How to make Pie or Tart pastry

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This is an excellent savoury pastry for a pie or a tart – if you follow the instructions, it should work out every time. The trick is to add the iced water to the yolk, not to overwork the mixture and to keep everything as cold as possible.

Makes enough pastry for the top and bottom of a 1 x 7 inch tart or pie (recipe doubles easily)


250g plain flour
A pinch of salt
125g cold butter, cut into small cubes
1 egg yolk
2-3 tablespoons of iced water


Food processor method

1. Place the flour and salt in the processor and pulse it a few times to aerate it.

2. Add the cold butter through the funnel. Pulse until the mixture starts to become like breadcrumbs. Don’t over work it as the heat of the processor will heat the mixture. The aim is to keep everything as cool as possible.

3. Whisk the egg yolk with 2 tablespoons of iced water. Pour it in and pulse until everything starts to clump. If you need to add a little more cold water do, but add just a tiny bit first, then another tiny bit if you need it.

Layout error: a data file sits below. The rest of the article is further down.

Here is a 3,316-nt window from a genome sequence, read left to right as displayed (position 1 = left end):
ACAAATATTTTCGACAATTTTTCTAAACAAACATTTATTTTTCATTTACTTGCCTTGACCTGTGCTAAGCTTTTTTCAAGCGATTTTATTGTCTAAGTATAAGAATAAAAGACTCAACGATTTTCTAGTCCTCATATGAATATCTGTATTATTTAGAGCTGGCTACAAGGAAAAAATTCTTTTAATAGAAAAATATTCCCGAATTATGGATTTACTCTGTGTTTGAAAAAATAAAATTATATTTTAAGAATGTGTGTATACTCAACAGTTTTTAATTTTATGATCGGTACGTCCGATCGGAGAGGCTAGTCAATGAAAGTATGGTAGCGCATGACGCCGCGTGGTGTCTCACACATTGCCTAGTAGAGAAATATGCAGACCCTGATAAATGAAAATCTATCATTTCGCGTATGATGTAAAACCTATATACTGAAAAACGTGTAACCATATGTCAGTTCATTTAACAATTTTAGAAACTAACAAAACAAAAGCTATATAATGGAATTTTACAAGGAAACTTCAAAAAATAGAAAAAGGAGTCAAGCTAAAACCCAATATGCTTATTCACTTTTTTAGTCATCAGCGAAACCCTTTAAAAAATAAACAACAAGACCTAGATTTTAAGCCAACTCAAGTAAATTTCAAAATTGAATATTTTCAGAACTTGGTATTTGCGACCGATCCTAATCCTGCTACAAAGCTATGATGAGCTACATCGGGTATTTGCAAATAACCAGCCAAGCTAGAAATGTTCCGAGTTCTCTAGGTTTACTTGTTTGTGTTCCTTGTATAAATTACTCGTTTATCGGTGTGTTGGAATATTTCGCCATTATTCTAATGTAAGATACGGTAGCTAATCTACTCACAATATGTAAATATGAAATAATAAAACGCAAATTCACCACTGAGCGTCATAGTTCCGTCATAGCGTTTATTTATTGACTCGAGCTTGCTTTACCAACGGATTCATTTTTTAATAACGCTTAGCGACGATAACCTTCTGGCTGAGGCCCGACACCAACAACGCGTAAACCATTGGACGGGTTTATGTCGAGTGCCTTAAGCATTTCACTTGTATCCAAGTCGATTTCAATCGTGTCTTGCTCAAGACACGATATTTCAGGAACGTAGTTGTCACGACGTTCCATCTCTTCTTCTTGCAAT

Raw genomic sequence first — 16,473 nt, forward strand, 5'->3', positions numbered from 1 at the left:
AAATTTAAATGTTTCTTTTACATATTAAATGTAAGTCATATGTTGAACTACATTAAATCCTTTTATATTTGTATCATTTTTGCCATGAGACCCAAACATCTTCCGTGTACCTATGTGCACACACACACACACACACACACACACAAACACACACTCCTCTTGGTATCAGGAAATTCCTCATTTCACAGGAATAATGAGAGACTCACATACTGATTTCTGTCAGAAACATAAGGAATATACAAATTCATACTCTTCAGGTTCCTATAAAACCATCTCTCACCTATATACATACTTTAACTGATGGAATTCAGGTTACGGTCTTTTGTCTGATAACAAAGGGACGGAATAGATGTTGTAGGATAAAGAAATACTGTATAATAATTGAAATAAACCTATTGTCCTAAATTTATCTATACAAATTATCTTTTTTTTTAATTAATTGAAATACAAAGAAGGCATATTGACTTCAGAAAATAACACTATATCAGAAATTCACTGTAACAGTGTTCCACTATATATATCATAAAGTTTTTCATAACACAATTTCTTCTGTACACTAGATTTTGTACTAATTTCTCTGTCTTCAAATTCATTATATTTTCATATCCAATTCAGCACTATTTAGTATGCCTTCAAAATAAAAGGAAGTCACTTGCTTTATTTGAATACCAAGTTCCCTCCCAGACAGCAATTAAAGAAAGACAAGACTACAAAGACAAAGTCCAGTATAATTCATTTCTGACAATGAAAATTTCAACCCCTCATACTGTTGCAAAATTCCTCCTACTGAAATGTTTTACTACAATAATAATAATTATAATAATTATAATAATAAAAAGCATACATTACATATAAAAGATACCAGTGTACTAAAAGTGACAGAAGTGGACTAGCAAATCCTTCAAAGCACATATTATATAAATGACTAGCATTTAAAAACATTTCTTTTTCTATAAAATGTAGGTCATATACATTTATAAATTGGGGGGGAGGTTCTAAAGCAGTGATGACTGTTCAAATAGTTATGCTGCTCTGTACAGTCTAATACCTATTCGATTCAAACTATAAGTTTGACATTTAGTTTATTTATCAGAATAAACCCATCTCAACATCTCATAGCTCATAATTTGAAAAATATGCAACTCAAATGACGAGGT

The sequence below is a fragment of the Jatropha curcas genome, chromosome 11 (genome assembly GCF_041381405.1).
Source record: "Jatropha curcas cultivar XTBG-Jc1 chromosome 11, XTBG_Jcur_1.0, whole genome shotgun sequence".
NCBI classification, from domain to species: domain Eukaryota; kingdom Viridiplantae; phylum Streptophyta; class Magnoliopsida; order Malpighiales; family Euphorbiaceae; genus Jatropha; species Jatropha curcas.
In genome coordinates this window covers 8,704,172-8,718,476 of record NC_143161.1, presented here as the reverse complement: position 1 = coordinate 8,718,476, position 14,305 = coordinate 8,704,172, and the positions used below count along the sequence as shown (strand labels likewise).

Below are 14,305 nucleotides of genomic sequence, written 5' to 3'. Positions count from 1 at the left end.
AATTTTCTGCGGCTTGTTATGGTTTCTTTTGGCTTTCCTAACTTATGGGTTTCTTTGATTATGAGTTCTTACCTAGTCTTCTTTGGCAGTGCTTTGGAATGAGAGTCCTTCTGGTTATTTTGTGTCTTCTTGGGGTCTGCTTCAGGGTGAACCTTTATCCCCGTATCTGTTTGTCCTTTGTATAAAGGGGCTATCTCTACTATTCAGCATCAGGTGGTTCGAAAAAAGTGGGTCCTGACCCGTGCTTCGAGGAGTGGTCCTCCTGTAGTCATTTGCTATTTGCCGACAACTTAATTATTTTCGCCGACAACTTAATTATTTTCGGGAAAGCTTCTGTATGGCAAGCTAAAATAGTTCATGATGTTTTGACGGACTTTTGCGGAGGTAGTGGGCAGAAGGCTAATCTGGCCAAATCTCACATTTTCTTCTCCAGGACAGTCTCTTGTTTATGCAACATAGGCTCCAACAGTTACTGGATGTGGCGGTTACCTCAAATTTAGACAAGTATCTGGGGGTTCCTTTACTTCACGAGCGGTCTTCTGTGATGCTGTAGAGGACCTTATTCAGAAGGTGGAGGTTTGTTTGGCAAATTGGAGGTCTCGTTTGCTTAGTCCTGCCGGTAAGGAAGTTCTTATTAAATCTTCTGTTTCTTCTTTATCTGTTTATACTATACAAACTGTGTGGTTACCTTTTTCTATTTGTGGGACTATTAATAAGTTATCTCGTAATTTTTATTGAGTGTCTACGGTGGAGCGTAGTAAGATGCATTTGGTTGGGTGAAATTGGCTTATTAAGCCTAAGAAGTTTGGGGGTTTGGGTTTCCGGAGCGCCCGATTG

4. When it begins to clump, pour the mixture onto a large sheet of cling film and squish it together gently into a ball.

5. Seal the cling film and chill the pastry in the fridge for 20 minutes to an hour. If you need to speed up the chilling, put the pastry in the freezer for 5-10 minutes and leave to soften before rolling. Use as per your recipe.

To make pastry in a bowl

1. Put the flour and salt in a large round bowl.  Add the butter and cut into the flour with two knifes until you have breadcrumbs. Don’t over work the mixture.

2. Whisk 2 tablespoons of iced water with the egg yolk. Pour it on to the flour mixture and mix with a fork, until it comes together only adding more water if you need to. Press the mixture together into a ball. Continue from step 5 above.

Recipe Note

– The more water you add to pastry the more shrinkage you get in the oven. The water evaporates in the heat and the pastry dries out and shrinks.

– Make double this quantity of pastry and freeze one batch.

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